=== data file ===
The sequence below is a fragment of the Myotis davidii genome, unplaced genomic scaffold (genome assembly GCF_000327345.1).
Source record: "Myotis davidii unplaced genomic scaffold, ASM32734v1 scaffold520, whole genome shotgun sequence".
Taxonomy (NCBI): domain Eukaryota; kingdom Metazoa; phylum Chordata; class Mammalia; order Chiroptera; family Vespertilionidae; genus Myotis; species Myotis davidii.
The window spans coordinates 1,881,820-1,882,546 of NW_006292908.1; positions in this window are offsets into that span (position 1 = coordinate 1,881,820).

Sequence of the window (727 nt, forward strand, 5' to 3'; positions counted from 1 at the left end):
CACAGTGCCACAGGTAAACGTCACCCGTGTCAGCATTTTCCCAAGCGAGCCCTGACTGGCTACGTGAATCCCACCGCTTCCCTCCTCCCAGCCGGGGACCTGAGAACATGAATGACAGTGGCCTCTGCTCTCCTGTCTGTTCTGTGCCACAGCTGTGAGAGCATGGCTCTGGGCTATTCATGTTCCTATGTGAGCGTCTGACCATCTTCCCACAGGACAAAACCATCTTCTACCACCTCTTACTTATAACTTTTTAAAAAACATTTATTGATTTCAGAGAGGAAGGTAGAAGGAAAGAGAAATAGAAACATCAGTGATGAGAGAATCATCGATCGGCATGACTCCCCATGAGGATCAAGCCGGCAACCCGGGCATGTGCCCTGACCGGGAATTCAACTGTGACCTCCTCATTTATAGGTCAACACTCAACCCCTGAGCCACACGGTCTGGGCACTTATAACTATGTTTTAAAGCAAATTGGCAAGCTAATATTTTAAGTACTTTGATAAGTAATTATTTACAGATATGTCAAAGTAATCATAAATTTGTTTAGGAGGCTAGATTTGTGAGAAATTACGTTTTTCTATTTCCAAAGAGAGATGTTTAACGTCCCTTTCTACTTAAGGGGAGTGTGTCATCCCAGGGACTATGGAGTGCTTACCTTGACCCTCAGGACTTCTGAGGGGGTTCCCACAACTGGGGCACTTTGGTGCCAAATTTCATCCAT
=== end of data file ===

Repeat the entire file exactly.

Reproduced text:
The sequence below is a fragment of the Myotis davidii genome, unplaced genomic scaffold (genome assembly GCF_000327345.1).
Source record: "Myotis davidii unplaced genomic scaffold, ASM32734v1 scaffold520, whole genome shotgun sequence".
Taxonomy (NCBI): domain Eukaryota; kingdom Metazoa; phylum Chordata; class Mammalia; order Chiroptera; family Vespertilionidae; genus Myotis; species Myotis davidii.
The window spans coordinates 1,881,820-1,882,546 of NW_006292908.1; positions in this window are offsets into that span (position 1 = coordinate 1,881,820).

Sequence of the window (727 nt, forward strand, 5' to 3'; positions counted from 1 at the left end):
CACAGTGCCACAGGTAAACGTCACCCGTGTCAGCATTTTCCCAAGCGAGCCCTGACTGGCTACGTGAATCCCACCGCTTCCCTCCTCCCAGCCGGGGACCTGAGAACATGAATGACAGTGGCCTCTGCTCTCCTGTCTGTTCTGTGCCACAGCTGTGAGAGCATGGCTCTGGGCTATTCATGTTCCTATGTGAGCGTCTGACCATCTTCCCACAGGACAAAACCATCTTCTACCACCTCTTACTTATAACTTTTTAAAAAACATTTATTGATTTCAGAGAGGAAGGTAGAAGGAAAGAGAAATAGAAACATCAGTGATGAGAGAATCATCGATCGGCATGACTCCCCATGAGGATCAAGCCGGCAACCCGGGCATGTGCCCTGACCGGGAATTCAACTGTGACCTCCTCATTTATAGGTCAACACTCAACCCCTGAGCCACACGGTCTGGGCACTTATAACTATGTTTTAAAGCAAATTGGCAAGCTAATATTTTAAGTACTTTGATAAGTAATTATTTACAGATATGTCAAAGTAATCATAAATTTGTTTAGGAGGCTAGATTTGTGAGAAATTACGTTTTTCTATTTCCAAAGAGAGATGTTTAACGTCCCTTTCTACTTAAGGGGAGTGTGTCATCCCAGGGACTATGGAGTGCTTACCTTGACCCTCAGGACTTCTGAGGGGGTTCCCACAACTGGGGCACTTTGGTGCCAAATTTCATCCAT